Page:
unique()
## # A tibble: 198 x 2
##    date       wday     
##    <date>     <ord>    
##  1 2020-03-18 Wednesday
##  2 2020-03-19 Thursday 
##  3 2020-03-20 Friday   
##  4 2020-03-21 Saturday 
##  5 2020-03-22 Sunday   
##  6 2020-03-23 Monday   
##  7 2020-03-24 Tuesday  
##  8 2020-03-25 Wednesday
##  9 2020-03-26 Thursday 
## 10 2020-03-27 Friday   
## # … with 188 more rows

Note that the same options (label and abbr) also exist for the month() function. Also, we can set the locale of wday within the function itself like this:

covid %>%
  mutate(wday = wday(date, locale = "fr_FR.UTF-8", label = TRUE, abbr = FALSE)) %>%
  select(date, wday) %>%
  unique()
## # A tibble: 198 x 2
##    date       wday    
##    <date>     <ord>   
##  1 2020-03-18 Mercredi
##  2 2020-03-19 Jeudi   
##  3 2020-03-20 Vendredi
##  4 2020-03-21 Samedi  
##  5 2020-03-22 Dimanche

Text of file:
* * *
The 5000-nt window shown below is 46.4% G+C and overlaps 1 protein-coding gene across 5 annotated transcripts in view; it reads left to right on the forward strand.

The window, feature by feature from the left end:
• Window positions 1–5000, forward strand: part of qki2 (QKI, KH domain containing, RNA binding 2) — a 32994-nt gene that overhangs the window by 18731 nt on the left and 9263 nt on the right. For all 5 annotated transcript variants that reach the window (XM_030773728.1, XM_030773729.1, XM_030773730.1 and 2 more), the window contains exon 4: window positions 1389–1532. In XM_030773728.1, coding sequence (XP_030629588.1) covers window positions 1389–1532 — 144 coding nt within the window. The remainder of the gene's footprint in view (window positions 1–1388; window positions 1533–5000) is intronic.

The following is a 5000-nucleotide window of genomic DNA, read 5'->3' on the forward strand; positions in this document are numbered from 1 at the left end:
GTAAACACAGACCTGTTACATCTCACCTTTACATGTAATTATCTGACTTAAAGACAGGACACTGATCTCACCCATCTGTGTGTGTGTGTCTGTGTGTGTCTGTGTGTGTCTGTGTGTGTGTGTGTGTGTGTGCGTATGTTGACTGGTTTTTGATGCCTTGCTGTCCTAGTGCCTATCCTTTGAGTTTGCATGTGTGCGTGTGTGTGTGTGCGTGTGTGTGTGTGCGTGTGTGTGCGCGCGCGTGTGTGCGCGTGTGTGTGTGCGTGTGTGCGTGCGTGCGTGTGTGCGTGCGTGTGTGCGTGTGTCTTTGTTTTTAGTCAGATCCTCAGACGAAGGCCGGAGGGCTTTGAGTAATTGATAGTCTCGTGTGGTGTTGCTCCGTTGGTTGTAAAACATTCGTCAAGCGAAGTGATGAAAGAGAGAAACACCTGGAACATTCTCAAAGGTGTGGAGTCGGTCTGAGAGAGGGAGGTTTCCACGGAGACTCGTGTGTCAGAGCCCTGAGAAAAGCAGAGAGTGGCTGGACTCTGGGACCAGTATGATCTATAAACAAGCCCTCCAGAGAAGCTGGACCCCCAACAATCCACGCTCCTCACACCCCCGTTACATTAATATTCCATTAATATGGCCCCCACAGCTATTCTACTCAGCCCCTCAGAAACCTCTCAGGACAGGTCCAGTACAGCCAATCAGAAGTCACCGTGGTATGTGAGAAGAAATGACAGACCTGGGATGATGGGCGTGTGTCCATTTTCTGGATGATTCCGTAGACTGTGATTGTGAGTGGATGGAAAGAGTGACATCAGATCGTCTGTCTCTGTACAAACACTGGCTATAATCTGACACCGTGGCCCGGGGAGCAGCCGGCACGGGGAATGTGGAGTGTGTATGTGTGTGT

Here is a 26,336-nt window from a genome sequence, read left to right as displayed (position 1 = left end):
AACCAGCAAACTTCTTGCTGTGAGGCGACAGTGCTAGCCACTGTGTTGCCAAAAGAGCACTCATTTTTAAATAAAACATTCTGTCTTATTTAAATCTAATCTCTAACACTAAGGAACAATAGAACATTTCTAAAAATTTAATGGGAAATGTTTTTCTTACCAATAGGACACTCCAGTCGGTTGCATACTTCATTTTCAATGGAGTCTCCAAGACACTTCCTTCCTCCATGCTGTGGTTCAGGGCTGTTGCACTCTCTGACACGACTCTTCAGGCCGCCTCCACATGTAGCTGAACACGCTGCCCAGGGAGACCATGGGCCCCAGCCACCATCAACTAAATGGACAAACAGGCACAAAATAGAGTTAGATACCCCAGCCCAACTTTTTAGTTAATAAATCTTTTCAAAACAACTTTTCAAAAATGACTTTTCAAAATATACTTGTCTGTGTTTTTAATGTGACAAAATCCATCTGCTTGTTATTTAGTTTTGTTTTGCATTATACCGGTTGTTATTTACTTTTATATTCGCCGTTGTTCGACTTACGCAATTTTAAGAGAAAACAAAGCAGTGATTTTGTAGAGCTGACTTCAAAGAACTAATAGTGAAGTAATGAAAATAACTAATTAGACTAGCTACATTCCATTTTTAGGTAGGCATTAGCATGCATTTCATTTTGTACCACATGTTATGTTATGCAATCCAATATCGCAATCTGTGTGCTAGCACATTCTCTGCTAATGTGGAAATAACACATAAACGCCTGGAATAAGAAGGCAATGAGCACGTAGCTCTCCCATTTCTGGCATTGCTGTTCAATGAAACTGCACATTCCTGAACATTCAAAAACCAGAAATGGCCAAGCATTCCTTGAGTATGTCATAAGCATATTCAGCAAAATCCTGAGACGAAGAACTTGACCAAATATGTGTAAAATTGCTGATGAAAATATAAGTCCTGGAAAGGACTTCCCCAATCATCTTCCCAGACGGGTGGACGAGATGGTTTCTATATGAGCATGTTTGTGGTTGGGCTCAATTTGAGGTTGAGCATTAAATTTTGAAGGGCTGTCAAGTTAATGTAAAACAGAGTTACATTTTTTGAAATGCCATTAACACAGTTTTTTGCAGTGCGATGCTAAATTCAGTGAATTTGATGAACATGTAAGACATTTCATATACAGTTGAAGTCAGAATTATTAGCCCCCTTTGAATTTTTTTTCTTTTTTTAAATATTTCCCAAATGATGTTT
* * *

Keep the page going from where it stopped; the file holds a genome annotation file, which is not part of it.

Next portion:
##  6 2020-03-23 Lundi   
##  7 2020-03-24 Mardi   
##  8 2020-03-25 Mercredi
##  9 2020-03-26 Jeudi   
## 10 2020-03-27 Vendredi
## # … with 188 more rows

Otherwise, it uses the setting from Sys.setlocale. Note that setting the option inside the function does not change the locale for subsequent plots or functions.

Window Functions

Finally, we will now look at a completely different way to work with time data. Rather than working directly with a date variable, we focus on working with an ordered set of data and associating each row with the rows before and after it. To start, let’s grab just a single département from the data, make sure that it is ordered by the date variable, and select just the variable hospitalized and the date.

covid_paris <- covid %>%
  filter(departement_name == "Paris") %>%
  arrange(date) %>%
  select(date, hosp = hospitalised) # shortened name to better display below
covid_paris
## # A tibble: 198 x 2
##    date        hosp
##    <date>     <dbl>
##  1 2020-03-18   359
##  2 2020-03-19   453
##  3 2020-03-20   575
##  4 2020-03-21   649
##  5 2020-03-22   728
##  6 2020-03-23   925
##  7 2020-03-24  1076